MACo Policy Associate, Kevin Kinnally, submitted written testimony opposing the $15 minimum wage by 2023 (SB 962). Counties are concerned this legislation will have significant fiscal and operational impacts on local governments.

MACo’s testimony states,

Counties employ thousands of Maryland residents, including full-time, part-time, seasonal, and grant-funded employees. Full-time and grant-funded employees are generally paid on a salary basis. However, part-time and seasonal employees may be paid on an hourly basis. According to the bill’s fiscal note, raising the minimum wage in such a drastic fashion will cost local governments millions of dollars per year.

As a rule, MACo resists state policies that result in costly or burdensome local implementation. SB 962 would place a significant fiscal burden on county governments. Under state law, counties have no choice but to fund these costs – competing for limited local funds against education, public safety, roadway maintenance, and other essential public services.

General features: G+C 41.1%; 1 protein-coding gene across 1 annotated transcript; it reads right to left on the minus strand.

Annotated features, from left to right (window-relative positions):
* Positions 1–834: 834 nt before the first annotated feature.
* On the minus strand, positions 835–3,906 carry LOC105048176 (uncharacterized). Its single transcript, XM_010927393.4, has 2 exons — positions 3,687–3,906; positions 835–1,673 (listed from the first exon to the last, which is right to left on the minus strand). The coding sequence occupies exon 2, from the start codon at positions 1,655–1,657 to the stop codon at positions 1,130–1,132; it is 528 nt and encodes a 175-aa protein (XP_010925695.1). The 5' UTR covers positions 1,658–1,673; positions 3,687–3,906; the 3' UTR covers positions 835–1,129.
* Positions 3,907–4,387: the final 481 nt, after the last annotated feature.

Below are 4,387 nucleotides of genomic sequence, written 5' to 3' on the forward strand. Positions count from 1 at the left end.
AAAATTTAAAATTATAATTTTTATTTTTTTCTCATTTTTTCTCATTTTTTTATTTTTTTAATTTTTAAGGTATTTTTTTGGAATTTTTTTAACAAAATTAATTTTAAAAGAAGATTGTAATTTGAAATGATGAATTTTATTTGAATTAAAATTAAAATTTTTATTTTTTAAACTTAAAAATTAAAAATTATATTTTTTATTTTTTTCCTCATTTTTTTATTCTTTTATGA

Many part-time and seasonal employees work in community services, such as after-school activities, summer camps, and community services for vulnerable populations. Accommodating this legislation could result in significant cuts to those programs.

SB 962 was heard by the Senate Finance Committee on March 15, 2017. The cross-file, HB 1416, was heard by the House Economic Matters Committee on March 7, 2017. Click here for previous Conduit Street coverage.

Follow MACo’s advocacy efforts during the 2017 Legislative Session here.

Both Chambers Pass Bill to Close Gap in Teachers Pensions

A bill which addresses the shortfall in funding required to meet the portion of Maryland state teacher pension costs that exceed costs anticipated during the 2012 “pension shift” is on the move in the General Assembly. House Bill 1109 / Senate Bill 1001, “Teachers’ Retirement and Pension Systems – County Boards of Education Payments,” passed second reader in both the House and Senate, with amendments.

The actual normal costs of teacher pensions in fiscal year 2017 are approximately $19.7 million more than the amount that local school boards were estimated to provide in legislation passed by the General Assembly in 2012.

The additional funding required in fiscal year 2017 is mainly attributable to changes outside of the control of local school boards. At the same time, absorbing this additional cost in fiscal year 2017 could put pressure on school board budgets, and county governments who provide much of their funding.

The amendments allow the state to pay the difference in either FY 2018 or FY 2019.

MACo joined the Maryland Association of Boards of Education in supporting the bill.

Useful Links

MACo testimony on HB 1109 / SB 1001

For more on 2017 MACo legislation, visit the Legislative Database